In accounting, the intangible assets created by the company do not appear on the balance sheet; they have no recorded book value. However, the expenses involved in the process are written off.
Key Features of Intangible Assets
Intangible assets are characterized by these two important features:
An intangible asset is non-rivalrous, meaning that the cost of providing it to a marginal customer is zero.
In economics, a good is considered to be rivalrous when its consumption by one customer prevents its simultaneous consumption by others (Weimer, 2005). For example, when you own a car, it cannot be used by others at the same time.
But consider something like broadcast television. When one person is watching TV, it doesn’t prevent others from doing it. All intangible assets, such as software or trademarks, are non-rivalrous in a similar fashion.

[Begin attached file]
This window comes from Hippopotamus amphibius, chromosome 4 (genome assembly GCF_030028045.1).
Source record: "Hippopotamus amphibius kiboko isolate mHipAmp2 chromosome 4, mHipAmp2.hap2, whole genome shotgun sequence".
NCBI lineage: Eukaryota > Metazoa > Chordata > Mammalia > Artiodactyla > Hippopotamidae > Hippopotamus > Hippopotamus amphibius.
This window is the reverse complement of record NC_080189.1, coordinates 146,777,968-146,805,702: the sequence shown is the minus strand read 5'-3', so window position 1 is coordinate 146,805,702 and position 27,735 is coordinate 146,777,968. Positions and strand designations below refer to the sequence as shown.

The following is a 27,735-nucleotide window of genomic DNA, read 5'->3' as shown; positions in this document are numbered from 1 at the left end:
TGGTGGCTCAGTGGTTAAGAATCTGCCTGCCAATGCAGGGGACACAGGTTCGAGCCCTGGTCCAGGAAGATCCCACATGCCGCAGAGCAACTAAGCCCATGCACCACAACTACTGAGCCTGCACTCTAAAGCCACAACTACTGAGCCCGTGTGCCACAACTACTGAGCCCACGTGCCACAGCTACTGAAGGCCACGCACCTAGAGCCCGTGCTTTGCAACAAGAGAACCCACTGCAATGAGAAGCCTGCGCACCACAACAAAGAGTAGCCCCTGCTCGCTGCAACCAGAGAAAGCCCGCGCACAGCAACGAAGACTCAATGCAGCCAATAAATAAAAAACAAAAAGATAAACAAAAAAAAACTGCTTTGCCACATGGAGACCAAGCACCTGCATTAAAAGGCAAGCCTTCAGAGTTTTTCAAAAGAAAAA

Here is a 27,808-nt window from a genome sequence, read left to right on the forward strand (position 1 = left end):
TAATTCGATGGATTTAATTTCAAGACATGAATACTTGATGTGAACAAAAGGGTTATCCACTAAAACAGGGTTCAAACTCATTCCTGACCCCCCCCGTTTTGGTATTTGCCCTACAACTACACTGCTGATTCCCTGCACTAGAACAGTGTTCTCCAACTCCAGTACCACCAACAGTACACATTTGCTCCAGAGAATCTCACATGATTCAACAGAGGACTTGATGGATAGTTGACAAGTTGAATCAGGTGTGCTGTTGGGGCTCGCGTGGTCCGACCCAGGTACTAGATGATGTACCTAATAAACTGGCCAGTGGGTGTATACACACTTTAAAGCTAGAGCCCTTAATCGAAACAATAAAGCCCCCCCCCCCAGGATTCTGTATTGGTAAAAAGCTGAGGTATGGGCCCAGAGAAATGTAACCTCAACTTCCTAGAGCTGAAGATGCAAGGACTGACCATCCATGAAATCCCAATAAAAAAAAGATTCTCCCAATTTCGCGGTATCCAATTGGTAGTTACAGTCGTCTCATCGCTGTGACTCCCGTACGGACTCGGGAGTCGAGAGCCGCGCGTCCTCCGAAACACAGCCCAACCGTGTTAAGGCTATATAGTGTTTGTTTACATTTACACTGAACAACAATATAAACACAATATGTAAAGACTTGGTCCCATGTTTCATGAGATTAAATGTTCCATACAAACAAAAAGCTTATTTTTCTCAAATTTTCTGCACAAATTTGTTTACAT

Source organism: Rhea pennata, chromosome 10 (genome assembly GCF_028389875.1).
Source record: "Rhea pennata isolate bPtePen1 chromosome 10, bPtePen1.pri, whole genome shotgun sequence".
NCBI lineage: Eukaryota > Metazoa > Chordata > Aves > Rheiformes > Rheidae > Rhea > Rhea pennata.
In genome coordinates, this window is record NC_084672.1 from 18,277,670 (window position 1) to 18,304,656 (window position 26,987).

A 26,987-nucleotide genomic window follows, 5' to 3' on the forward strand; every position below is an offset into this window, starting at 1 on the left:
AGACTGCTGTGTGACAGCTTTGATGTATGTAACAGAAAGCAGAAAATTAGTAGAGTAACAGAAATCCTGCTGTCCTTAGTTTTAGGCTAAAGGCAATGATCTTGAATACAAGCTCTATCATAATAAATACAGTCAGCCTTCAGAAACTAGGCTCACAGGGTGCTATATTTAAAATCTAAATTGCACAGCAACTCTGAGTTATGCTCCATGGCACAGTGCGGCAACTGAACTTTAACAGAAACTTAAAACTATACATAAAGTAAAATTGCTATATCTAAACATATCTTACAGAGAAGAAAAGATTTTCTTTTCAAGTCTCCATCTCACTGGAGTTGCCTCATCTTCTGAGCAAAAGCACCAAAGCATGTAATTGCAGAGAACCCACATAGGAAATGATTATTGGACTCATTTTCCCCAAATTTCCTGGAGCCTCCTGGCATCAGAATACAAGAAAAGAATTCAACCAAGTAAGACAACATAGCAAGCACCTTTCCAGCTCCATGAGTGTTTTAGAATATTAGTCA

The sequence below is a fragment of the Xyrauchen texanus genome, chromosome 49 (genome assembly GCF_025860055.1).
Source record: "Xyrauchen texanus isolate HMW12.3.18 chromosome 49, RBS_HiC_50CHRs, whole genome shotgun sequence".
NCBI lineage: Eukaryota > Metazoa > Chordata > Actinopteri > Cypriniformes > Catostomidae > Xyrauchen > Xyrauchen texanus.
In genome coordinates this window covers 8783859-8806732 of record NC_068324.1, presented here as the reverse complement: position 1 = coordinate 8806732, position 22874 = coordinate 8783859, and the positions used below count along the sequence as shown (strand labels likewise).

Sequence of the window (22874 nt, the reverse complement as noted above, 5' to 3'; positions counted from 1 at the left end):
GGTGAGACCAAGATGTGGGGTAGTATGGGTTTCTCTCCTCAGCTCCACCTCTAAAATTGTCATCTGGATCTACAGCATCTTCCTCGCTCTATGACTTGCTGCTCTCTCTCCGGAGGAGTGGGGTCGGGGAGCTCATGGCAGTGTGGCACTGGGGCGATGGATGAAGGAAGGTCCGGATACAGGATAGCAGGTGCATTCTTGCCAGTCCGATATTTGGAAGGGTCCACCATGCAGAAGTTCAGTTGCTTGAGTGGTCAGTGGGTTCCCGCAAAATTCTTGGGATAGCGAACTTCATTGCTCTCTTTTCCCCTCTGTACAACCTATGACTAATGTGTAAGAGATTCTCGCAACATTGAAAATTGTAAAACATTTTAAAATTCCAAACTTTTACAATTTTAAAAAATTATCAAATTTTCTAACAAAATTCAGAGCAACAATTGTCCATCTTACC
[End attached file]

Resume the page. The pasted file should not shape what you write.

Intangible assets are non-excludable, meaning that it is very difficult to restrict their benefit to only paying customers.
For example, a lot of intangible assets (such as software or copyrighted books) are digital. These can easily be copied and shared, often without the permission of the business owners.
Originally proposed by Paul Samuelson in 1954, excludability is the extent to which we can restrict a good/service to only paying customers. Besides being non-rivalrous, intangible assets are also non-excludable.
Examples of Intangible Asset
- Goodwill: Goodwill is an intangible asset that is built up over time due to business connections. MacNaughton defined it as the “advantage of good name, reputation, and connection of a business”—goodwill is what distinguishes an old established business from a new one (1901). Goodwill is created internally over many years, but there is also “purchased goodwill”. Think about a situation when one company acquires another one, such as Facebook taking over Instagram. Facebook paid a price more than the fair (market) price of Instagram’s various assets to make up for the “good name” that the latter company had built.